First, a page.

The Puppet Master, on the other hand, has the certainty that he/it is completely human. In an interrogation scene, the Puppet Master uses uncertainty as an argument; “a memory cannot be defined, but it defines mankind”. Arguing further that he has the right to proclaim himself as a living entity like any other because of “the inability of science to determine exactly what life is”. Fallacy or not, the argument leaves his human interlocutors speechless and unable to refute his/its logic.

What's Your Rating for Ghost in the Shell

See results

In its philosophical reflection on identity, Ghost in the Shell displays an additional puzzle about gender roles. Motoko’s body looks feminine and she sardonically jokes about having PMS, but her genesis, clinical and methodical, has nothing to do with fertilization but with assembly lines and synthetic liquids. Motoko has an androgynous face, asexual behavior, and a cybernetic body that can’t menstruate, reproduce, or die. The final twist, which deepens the relationship between Motoko and Puppet Master, further examines this topic.

Ghost in the Shell became a cinematic classic because all those philosophical statements were displayed with masterful easiness, in a wonderful animation full of explosions, bullets, and exploding bodies. It proved, like no other film, that an audiovisual work can be highly entertaining without sacrificing intelligence. It's no surprise that this Mamoru Oshii film is the direct influence of The Wachowski Brothers’ The Matrix, a film that ended up changing the industry.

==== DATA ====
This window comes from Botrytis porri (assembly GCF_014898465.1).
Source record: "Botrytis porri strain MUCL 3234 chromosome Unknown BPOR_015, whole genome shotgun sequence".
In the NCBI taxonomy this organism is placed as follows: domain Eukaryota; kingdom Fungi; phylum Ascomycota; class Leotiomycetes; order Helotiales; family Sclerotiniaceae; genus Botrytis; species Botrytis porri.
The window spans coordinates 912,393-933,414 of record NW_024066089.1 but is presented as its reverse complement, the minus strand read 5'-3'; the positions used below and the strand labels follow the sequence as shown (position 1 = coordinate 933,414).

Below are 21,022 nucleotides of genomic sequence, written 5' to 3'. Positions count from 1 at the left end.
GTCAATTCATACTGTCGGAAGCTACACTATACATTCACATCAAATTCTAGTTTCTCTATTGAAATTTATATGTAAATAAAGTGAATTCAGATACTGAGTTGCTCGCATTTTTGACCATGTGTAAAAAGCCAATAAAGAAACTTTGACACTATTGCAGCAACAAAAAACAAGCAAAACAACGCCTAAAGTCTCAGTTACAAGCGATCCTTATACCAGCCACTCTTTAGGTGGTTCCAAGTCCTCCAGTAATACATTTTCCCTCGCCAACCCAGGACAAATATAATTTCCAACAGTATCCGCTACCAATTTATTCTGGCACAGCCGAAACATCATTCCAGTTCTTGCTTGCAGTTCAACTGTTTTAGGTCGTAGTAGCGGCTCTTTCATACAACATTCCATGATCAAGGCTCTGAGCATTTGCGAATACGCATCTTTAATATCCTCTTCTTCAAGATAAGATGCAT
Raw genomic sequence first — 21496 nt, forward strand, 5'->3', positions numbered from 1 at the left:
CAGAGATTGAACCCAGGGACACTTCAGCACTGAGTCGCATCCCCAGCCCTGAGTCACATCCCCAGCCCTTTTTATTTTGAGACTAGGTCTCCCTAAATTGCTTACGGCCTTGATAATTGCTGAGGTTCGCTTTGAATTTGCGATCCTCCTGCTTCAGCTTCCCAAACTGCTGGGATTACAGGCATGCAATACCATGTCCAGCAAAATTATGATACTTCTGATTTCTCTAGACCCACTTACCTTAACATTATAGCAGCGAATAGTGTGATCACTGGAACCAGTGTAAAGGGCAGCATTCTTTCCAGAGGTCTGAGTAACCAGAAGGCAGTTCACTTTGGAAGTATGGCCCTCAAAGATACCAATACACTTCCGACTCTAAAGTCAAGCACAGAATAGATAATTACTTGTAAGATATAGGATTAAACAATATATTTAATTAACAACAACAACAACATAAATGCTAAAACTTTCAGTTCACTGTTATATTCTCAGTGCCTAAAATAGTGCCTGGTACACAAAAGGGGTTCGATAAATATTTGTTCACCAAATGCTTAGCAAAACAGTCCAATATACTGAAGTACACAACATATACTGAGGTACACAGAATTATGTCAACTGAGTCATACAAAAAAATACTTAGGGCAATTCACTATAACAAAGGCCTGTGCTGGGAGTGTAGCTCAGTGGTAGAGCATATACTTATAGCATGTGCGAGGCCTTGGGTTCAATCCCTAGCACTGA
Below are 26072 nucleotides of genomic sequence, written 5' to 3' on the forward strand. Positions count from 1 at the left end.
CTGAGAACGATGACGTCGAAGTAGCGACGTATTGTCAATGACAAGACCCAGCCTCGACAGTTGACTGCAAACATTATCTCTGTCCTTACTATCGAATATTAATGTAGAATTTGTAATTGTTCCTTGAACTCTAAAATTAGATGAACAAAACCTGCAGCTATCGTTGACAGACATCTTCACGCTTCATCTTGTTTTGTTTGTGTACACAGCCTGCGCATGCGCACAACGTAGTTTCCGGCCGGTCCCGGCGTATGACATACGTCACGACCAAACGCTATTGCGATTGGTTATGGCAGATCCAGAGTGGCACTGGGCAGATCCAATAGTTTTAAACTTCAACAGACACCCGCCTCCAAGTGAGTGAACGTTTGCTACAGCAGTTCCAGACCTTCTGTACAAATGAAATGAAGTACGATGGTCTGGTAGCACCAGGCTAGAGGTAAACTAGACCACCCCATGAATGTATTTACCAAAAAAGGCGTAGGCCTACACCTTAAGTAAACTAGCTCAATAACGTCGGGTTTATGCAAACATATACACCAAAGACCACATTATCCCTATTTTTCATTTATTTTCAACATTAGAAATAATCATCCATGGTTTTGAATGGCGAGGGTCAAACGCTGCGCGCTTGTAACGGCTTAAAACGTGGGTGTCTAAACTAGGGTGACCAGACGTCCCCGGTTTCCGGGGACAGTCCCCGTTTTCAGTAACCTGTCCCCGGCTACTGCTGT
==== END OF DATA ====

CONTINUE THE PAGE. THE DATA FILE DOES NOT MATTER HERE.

Movie Details

Title: Ghost in the Shell

Release Year: 1995

Director(s): Mamoru Oshii

Actors: Atsuko Tanaka, Iemasa Kayumi, Akio Ôtsuka a.o.

5 stars for Ghost in the Shell


    0 of 8192 characters used
    Post Comment

    No comments yet.


    This website uses cookies

    As a user in the EEA, your approval is needed on a few things. To provide a better website experience, reelrundown.com uses cookies (and other similar technologies) and may collect, process, and share personal data. Please choose which areas of our service you consent to our doing so.

    For more information on managing or withdrawing consents and how we handle data, visit our Privacy Policy at: https://maven.io/company/pages/privacy